According to Kenneth Adams of the Business Council of New York State, many of his members would love to expand in the state, but they can’t afford to, because the tax burden is too high on their businesses and their employees. East Coasters eagerly awaiting the opening of the next Wegmans supermarket in their area should perhaps give a silent thanks to New York State’s legislators; the hugely popular chain no longer seems to be opening stores in its home state, which now ranks dead last on the Tax Foundation’s annual State Business Tax Climate Index.
The situation is far from hopeless: as Barro notes, if the state closed just half the gap between its per capita Medicaid expenditures and the national average, it could lop $5 billion off its budget deficit. But that would mean a lot of unhappy Medicaid beneficiaries and health-care providers. Is Cuomo really willing to kill Grandma—or at least, the funding of Grandma’s home health-care aide?
In 1933, despite cuts, Arkansas could not stay solvent; it defaulted on $146 million worth of transportation bonds, a traumatic process that haunted the state for years. That was the last time a U.S. state defaulted on its bonds, but some economists are starting to worry again. “In California and New York,” says John Hood of the John Locke Foundation, “the fiscal crisis flirts with bankruptcy.”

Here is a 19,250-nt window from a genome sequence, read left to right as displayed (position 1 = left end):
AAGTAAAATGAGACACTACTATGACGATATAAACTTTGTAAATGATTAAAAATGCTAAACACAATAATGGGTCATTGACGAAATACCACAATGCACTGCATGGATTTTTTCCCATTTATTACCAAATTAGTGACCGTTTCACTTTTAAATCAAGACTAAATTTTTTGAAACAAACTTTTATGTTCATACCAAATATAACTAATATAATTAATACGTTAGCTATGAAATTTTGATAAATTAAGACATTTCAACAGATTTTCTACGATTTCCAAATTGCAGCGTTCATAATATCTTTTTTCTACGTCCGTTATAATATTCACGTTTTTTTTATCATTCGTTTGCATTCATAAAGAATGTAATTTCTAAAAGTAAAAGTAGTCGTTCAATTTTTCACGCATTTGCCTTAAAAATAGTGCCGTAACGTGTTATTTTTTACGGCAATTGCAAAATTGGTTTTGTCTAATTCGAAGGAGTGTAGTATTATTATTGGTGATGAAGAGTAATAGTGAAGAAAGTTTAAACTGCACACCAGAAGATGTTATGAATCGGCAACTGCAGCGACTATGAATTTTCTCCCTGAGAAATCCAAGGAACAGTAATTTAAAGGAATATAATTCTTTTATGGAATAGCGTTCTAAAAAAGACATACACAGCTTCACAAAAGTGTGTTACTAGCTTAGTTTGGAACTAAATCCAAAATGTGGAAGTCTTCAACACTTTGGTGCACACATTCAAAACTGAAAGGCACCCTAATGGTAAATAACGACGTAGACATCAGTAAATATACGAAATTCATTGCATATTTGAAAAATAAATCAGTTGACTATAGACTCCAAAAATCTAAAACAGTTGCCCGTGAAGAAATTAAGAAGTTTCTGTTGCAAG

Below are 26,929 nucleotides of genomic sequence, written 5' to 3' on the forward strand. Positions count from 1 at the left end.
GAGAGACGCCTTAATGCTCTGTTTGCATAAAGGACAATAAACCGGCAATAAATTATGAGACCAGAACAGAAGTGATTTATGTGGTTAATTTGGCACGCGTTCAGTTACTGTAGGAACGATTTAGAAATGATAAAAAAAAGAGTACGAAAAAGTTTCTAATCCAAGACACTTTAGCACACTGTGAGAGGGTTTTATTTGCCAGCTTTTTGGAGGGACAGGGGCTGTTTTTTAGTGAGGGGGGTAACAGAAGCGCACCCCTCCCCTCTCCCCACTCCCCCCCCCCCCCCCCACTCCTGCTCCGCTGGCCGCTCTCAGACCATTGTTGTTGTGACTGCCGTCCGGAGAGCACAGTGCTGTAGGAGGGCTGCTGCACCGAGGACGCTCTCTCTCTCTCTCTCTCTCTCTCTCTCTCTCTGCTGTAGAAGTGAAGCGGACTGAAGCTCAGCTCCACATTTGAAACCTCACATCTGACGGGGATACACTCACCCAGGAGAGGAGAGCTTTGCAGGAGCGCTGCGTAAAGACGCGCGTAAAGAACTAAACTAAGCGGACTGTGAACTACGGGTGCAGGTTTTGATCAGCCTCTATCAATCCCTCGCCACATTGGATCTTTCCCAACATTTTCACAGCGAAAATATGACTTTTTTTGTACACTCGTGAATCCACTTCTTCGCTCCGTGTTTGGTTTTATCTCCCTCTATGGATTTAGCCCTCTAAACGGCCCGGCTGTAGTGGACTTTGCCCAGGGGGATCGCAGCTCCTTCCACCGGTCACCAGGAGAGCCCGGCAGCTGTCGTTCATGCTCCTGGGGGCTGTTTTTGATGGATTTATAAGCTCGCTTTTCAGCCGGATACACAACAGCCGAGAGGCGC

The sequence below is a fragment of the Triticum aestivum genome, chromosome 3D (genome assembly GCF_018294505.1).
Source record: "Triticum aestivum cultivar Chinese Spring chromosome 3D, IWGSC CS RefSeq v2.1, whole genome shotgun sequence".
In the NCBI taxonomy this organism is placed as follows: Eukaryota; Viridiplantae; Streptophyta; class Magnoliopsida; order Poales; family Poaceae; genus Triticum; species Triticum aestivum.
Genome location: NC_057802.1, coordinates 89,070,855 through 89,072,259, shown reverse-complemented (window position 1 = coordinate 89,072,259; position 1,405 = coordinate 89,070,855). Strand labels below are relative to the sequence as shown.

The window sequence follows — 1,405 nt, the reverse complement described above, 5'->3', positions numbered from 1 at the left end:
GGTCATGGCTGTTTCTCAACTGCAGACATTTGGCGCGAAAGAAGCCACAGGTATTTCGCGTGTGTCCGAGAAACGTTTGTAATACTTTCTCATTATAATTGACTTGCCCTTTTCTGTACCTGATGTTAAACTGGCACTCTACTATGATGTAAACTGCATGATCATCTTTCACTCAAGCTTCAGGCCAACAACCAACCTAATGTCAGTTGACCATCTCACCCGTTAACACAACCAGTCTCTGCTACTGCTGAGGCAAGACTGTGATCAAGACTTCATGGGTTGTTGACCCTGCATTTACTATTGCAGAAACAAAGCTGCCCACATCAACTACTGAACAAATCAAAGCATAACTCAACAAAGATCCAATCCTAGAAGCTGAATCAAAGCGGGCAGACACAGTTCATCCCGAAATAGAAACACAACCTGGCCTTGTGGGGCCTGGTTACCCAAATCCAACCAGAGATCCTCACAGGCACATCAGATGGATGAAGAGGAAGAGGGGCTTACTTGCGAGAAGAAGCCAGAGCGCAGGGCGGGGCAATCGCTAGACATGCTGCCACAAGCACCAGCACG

According to Matt Fabian, a managing director at Municipal Market Advisors, “In the analyst community, there’s currently very little fear of default. It’s not like the industry is split—people who do municipal credit for a living just aren’t that worried.” Of course, very few mortgage-bond professionals expected house prices to collapse and drag the country down with them, and in both cases the experts’ logic is somewhat the same—it hasn’t happened since the Great Depression. But assuming Fabian is right that states won’t default on their debt, how will they get their financial affairs in order?
Raising taxes when the economy is still fragile would probably depress growth. Of course, so could cutting spending, because cuts would also throw thousands of state workers into a job market that already holds too few jobs. And cuts in benefits might end up being catastrophic for at least some beneficiaries.
But as McMahon notes, we’re not really talking about killing Grandma, or even abolishing Medicaid. We’re talking about holding spending to the levels that prevailed in, say, 2000, when I can personally attest that a lot of lively grandmothers were walking around the state.
There is no painless way to do this, especially with all the pressure about public-sector pensions that must be paid, but it needn’t be catastrophic. If politicians can muster the will, they can trim the state’s extremely generous Medicaid reimbursements, steer new state workers toward defined-contribution plans rather than traditional pensions, and pare back retiree health benefits (which are not necessarily subject to collective bargaining). And if states like New York can get themselves back on a fiscally sustainable path, they won’t just make the accountants happy; they’ll make themselves more attractive to residents and businesses that will help grow the tax base—and improve everyone’s standard of living.